As an Oregonian articles like this just make me more skeptical of these narrative-driven pieces about American regions. Interesting. But true? Check the data journalism of The New York Times first!


12 thoughts on “Portland is radicalizing, the rest of Oregon is not

  1. I’m quite curious how Portland’s mayoral election will turnout this November. The current mayor, Ted Wheeler, has proved himself to be a completely feckless coward throughout this entire summer of nightly protests/riots, but to be honest it’s almost unfair to castigate him too much since I don’t think any other mayor in Portland would behave too differently if put in his situation. Seattle got relatively lucky, as once the CHOP/CHAZ zone disintegrated it seems like the animating spirit for constant protest/rioting mostly melted away with it. Portland obviously hasn’t been as lucky.

    Portlanders are in a quandry. Wheeler seems equally hated now by not only the regular folk (who by and large probably still consider themselves people of the left, pro-BLM, hate Trump, etc.) but even the hardcore anarchist Antifa-types who have been in the streets nightly this summer. But the other candidate for mayor is essentially an overt Antifa supporter herself. If you’re a regular, left-leaning Portland-voter, do you bite the bullet and vote for Wheeler in November, no matter how pathetic he’s been so far, for no other reason but to prevent an actual anarchist take-over of City Hall? Or will normies (Portland normies, anyway) be so demoralized with the options at hand and thus have lower than usual turn-out, allowing space for the more radical voters to push through their more left-wing/anarchist sympathizing alternative?

    Razib, if you still have any friends in the Portland area, what are their thoughts on Wheeler and the upcoming mayoral election?

  2. Former Portlander here, went to Westview High School…Razib knows who I am.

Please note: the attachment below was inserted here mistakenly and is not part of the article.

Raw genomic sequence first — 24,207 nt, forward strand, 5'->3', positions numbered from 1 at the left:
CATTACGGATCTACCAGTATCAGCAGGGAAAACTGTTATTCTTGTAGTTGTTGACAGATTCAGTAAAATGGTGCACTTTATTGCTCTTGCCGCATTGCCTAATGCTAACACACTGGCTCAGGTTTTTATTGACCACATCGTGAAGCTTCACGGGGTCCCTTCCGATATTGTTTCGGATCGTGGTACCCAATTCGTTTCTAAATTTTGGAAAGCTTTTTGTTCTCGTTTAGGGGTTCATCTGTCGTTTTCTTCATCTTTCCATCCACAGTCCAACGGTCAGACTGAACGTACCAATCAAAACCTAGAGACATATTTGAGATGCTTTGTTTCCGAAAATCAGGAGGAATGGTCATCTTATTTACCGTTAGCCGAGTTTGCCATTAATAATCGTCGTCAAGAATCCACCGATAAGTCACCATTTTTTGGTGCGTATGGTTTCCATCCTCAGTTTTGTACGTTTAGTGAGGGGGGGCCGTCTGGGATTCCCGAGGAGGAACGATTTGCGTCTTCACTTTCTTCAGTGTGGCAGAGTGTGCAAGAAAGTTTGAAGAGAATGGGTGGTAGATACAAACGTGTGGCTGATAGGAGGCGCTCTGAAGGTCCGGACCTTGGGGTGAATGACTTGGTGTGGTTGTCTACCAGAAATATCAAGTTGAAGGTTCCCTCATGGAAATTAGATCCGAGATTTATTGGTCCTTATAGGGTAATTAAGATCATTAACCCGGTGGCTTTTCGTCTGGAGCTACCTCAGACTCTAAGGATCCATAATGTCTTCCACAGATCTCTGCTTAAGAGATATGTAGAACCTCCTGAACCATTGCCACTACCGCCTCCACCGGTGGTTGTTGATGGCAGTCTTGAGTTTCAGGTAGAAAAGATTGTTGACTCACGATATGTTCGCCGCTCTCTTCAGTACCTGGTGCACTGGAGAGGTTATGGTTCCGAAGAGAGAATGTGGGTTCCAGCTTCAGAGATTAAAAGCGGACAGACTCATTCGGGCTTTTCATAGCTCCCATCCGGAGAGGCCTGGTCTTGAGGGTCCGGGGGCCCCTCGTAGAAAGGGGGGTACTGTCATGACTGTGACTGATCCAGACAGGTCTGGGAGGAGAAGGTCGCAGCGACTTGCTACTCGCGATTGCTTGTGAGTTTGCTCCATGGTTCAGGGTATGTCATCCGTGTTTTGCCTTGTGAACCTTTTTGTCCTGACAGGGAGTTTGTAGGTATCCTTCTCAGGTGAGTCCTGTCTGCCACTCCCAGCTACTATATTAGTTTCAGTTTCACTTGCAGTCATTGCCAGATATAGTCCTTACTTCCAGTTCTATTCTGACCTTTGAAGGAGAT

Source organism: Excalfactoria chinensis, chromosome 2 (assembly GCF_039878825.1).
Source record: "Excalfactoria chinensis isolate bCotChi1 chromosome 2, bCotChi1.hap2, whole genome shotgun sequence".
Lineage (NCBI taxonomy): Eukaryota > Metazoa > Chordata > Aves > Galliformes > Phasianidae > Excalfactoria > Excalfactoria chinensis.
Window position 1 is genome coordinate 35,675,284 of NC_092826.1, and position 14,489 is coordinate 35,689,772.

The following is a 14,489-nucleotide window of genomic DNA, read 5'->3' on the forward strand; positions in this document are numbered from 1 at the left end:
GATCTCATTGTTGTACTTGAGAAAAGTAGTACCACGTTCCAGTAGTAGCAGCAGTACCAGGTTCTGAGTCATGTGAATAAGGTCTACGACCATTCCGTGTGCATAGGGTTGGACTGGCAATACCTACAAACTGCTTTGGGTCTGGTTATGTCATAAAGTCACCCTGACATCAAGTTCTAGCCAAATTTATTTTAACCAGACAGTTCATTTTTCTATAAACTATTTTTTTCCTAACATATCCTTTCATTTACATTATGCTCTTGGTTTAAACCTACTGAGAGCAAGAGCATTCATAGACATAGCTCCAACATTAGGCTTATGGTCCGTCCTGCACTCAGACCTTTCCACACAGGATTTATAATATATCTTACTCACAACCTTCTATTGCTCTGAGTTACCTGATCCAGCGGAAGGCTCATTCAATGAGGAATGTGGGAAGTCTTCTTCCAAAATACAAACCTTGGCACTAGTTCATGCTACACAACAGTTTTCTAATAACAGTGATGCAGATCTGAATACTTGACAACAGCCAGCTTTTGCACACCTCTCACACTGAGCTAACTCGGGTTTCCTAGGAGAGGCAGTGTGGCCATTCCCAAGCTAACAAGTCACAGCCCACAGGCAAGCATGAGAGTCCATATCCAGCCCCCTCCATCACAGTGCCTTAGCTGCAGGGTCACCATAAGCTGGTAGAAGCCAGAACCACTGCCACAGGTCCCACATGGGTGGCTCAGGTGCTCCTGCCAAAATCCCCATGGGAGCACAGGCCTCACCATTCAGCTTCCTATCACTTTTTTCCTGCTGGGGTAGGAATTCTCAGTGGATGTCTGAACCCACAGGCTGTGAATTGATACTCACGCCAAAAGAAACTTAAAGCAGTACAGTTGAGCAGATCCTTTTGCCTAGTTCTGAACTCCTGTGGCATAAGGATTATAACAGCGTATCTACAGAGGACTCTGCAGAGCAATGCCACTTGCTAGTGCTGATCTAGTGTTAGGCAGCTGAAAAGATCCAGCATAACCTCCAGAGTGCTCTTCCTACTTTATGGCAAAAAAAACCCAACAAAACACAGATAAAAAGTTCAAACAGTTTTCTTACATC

My parents and family friends are all scared.

    My Portland friends are all left-of-center (and were virulent Berniebros in the elections), which is par for the course in Portland. Reactions to the ongoing unrest range from mild annoyance to praise and support. Nobody has expressed strident opposition to any degree.

  3. @ M.T.

    Do your parents and family friends live in Portland now? Why are they afraid but your other friends are mostly nonplussed?

  4. I strongly suspect that another factor in Portland’s radicalization and one that won’t show up in maps is that the city is very white. Non-white democrats are much more moderate than white ones.

  5. FWIW a couple of months ago, i asked my sister if she was bothered by the riots and she seemed like she barely was paying attention to it. i think it’s a pretty small area of Portland that’s effected and she doesn’t live there. might have changed her mind by now but she never mentions it. she is far Left-wing and has a young daughter so there are more important things to attend to, i’d guess.

  6. @Mick: My family and their circle are old and (1st-gen) brown. They don’t like rampant disorder. The younger crowd, regardless of race, are wholly assimilated into the “successor ideology,” as Yang calls it.

    @Samuel: Correct. Nobody is critical. There is no Silent Majority…if anything the silent majority approves of rioting. The closest thing to opposition I have heard is “oh, there’s some unrest there, let’s go get beers somewhere else.”

  7. The NYT map really is a thing of beauty!

    Why the asymmetry?

    A few theories for why there is an asymmetry in Oregon.

    Clinton was more moderate than Trump

    One way to read the relative intensity of Trump opposition v. Hillary Clinton opposition in geographic areas is that Trump was a lot further to the right than Hillary Clinton was to the left (in viewed either in the entire political landscape of the U.S. or within their respective political parties). It is easier for a center-right individual to support Hillary Clinton, than for a center-left individual to support Trump.

    Rural Oregon is very white

    Also “racial block voting” is very much a thing in the Deep South (where rural areas are not more white than urban ones), where only 5%-10% of white born in the region (or less) were voting for Hillary Clinton, while Northern whites, historically, have split their votes between the major political parties (and only have large minority populations in major urban areas).

    Portland, Oregon, of course, has a very racist history and the State of Oregon, outside of a handful of cities, is extremely white.